‘The artistic processes are very promising for improving science’

  • 05 juni 2023
HKU and the University of Humanistic Studies sign a covenant for artistic research.
‘The artistic processes are very promising for improving science’
HKU University of the Arts Utrecht and the University of Humanistic Studies (UoH) seal their strategic cooperation under the moniker of Meaningful Artistic Research. The goal is to conduct mutually inspired research that merge the artistic and scientific perspectives. To achieve this, a covenant was signed on 5 June during a festive gathering by HKU Executive Board member Heleen Jumelet and Joke van Saane, principal and chair of the board of University of Humanistic Studies.

‘We have a lot in common’, says Joke van Saane. ‘The research of our university is about urgent and topical questions in our society, such as the future of our democracy, the structure of our healthcare practices and ethical questions about living a meaningful living. Art can make a significant contribution to such questions. That’s why we are very pleased that we can continue our cooperation with HKU on a structural basis.’

Heleen Jumelet adds: ‘This valuable structural cooperation has a lot to offer, for the arts, society and the sciences. This value is realised by conducting PhD research together on the important challenges, so that we learn in what way art and science can contribute to a meaningful impact on people and society.’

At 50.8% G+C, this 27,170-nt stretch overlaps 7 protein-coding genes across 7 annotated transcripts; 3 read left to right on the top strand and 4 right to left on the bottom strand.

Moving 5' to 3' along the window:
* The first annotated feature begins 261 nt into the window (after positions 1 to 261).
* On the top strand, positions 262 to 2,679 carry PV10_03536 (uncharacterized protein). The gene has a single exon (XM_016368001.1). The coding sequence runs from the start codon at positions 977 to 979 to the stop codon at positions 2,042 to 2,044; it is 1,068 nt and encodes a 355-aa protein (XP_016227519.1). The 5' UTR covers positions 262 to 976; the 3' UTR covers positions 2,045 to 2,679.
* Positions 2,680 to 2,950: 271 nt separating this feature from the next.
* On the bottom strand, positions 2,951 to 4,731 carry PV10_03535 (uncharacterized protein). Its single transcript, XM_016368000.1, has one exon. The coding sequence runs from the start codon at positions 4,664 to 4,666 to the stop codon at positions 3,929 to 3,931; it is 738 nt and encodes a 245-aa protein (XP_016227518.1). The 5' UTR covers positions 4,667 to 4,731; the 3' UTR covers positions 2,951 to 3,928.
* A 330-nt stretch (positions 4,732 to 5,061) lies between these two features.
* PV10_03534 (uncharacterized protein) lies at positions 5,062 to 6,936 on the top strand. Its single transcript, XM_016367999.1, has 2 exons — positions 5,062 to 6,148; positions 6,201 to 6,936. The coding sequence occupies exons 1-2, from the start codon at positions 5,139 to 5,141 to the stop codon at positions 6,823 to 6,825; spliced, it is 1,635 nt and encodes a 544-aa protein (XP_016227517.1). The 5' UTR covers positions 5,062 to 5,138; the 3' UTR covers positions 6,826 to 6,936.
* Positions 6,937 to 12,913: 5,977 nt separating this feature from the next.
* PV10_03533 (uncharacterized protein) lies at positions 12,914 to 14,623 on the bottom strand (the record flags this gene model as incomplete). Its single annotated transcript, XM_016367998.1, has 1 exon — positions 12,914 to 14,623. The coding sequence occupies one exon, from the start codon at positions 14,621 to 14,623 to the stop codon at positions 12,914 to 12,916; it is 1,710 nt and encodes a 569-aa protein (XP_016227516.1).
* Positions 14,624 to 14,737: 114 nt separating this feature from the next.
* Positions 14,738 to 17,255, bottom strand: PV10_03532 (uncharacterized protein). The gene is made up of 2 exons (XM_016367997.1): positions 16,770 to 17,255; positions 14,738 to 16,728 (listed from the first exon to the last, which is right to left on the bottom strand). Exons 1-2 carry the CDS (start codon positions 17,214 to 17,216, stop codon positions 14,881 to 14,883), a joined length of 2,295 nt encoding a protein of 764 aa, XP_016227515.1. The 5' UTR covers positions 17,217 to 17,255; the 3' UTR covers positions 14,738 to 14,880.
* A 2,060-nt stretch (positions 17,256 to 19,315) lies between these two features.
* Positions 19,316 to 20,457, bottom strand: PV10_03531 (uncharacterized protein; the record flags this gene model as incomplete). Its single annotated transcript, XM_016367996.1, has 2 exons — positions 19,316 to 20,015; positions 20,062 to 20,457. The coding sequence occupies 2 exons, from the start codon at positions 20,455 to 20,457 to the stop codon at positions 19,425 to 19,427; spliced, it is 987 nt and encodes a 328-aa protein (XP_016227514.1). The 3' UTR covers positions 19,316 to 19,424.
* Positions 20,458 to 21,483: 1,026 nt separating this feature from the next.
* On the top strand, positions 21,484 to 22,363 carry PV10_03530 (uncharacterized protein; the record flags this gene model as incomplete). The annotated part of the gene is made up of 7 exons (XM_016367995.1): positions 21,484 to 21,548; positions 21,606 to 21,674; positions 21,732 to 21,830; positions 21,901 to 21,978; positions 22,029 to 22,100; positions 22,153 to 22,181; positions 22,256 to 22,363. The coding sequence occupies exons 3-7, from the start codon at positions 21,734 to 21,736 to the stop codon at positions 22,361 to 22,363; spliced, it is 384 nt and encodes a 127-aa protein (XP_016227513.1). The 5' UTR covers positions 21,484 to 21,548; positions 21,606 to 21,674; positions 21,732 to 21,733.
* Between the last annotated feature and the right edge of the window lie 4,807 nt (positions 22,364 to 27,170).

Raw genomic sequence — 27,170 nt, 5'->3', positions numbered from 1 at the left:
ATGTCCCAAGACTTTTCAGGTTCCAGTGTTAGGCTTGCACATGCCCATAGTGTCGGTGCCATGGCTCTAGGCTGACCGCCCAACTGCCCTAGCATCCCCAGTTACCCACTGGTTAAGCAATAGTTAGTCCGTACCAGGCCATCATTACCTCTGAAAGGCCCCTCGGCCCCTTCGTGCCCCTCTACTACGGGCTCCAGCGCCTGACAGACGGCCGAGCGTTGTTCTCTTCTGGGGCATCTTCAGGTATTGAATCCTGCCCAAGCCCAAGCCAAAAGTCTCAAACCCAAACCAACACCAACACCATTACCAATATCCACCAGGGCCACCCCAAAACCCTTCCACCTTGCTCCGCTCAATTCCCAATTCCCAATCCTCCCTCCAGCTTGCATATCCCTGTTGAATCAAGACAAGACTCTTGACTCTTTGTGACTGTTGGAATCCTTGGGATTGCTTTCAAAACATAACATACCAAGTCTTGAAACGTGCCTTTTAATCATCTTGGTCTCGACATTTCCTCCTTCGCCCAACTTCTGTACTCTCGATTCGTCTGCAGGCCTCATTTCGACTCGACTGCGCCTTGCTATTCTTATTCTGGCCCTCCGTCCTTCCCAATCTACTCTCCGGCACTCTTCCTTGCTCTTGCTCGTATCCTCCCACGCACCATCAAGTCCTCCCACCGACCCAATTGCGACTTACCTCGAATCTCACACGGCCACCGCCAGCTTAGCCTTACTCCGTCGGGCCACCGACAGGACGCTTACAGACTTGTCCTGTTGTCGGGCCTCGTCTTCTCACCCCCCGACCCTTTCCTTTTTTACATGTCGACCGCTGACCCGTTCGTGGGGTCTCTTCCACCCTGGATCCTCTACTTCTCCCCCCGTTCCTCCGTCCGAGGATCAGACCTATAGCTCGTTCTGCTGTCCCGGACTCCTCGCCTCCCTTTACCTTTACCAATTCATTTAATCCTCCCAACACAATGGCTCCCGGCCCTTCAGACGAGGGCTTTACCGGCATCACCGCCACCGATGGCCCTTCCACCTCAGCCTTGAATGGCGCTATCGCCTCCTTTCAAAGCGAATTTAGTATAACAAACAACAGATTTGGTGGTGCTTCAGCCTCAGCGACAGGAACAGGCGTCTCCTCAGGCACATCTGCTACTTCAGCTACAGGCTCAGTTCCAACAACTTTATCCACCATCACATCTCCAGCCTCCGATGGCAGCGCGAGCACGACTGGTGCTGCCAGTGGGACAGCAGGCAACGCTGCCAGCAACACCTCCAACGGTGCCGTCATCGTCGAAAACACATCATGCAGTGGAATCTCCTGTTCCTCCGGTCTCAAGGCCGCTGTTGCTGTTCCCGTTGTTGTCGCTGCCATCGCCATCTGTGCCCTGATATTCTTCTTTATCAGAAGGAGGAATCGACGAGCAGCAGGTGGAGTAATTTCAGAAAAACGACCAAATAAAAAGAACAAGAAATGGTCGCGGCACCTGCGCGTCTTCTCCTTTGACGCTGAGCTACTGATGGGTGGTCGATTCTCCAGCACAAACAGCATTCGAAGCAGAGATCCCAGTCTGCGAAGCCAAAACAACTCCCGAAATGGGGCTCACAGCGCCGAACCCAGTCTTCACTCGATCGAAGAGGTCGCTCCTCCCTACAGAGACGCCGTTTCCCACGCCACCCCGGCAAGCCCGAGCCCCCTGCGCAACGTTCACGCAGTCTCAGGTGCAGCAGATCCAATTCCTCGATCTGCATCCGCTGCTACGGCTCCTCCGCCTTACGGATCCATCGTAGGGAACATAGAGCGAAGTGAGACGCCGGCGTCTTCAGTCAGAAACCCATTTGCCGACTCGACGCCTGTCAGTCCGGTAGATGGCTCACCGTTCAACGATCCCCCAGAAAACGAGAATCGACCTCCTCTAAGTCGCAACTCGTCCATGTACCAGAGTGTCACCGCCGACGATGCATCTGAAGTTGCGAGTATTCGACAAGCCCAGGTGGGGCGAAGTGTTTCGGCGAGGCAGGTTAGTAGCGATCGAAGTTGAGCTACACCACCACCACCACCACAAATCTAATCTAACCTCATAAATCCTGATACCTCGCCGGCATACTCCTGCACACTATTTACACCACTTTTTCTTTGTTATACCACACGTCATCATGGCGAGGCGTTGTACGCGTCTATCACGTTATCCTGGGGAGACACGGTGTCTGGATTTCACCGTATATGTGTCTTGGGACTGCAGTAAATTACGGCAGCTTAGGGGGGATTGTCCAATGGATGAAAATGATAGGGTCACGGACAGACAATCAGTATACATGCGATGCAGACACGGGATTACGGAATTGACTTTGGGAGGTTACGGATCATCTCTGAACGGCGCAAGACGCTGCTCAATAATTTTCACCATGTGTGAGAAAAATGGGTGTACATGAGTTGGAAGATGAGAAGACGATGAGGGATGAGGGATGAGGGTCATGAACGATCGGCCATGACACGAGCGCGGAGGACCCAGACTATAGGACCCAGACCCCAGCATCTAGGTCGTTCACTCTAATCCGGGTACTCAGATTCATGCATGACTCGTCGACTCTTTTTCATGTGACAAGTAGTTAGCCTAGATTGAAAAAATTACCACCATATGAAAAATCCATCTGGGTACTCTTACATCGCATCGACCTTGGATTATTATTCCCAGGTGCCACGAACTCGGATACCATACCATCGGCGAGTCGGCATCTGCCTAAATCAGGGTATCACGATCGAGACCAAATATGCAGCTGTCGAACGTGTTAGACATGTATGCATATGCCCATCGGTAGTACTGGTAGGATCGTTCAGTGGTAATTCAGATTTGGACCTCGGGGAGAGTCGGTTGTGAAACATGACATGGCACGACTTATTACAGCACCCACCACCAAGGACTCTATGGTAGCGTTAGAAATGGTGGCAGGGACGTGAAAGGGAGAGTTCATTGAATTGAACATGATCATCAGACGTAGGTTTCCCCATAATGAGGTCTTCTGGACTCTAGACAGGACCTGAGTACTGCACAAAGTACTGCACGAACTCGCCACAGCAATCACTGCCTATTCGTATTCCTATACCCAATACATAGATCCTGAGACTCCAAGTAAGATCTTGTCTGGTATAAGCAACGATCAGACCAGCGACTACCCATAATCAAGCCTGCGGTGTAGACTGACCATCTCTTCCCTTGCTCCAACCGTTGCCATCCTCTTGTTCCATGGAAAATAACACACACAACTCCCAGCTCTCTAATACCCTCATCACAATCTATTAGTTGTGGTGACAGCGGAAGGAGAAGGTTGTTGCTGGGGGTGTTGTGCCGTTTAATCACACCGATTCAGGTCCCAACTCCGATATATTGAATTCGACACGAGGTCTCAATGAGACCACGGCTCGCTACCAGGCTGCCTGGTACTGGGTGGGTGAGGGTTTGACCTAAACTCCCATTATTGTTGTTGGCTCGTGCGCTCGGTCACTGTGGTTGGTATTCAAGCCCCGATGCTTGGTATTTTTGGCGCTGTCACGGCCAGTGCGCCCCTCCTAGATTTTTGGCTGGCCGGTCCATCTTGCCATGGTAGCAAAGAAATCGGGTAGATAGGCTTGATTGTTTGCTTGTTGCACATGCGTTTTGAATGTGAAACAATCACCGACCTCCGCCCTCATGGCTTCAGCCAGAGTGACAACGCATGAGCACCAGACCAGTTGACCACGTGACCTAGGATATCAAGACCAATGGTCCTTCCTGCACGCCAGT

Exploring, innovating and fundraising

HKU and UoH will be promoting research that combine and reinforce the disciplines and methods of both institutions. This allows both practical and creative works to become part of a research process. The partnership further seeks to innovate educational practices, with both institutions see opportunity for collective fundraising at the intersections of art and science.
Merel Visse (Senior University Lecturer at UoH and Nirav Christophe (professor at HKU) have prepared the partnership. Visse: ‘‘The artistic processes are very promising for improving science, because they propagate a broad perspective on our society.’ Art is more than just ‘fun’, as the famous arts educator Harry Broudy once proclaimed. The arts are essential for a ‘good’ society, because they help us come to new modes of thinking about how to live together. And vice versa, the researchers at UoH can enhance the artistic practices with their scientific approach.

Collective PhD research

Two collective PhD tracks have already been initiated. Marloeke van der Vlught conducts artistic research to get to an ‘aesthetic of touch’, which she names Healing Art (‘Genees-Kunst’). And Simona Kicurovska does research into modern design practices: how can designers keep using automated design tools in a critical way? On the festive gathering, both PhD candidates presented their work-in-progress and showed the participants what added value Meaningful Artistic Research can offer.
Heleen Jumelet and Joke van Saane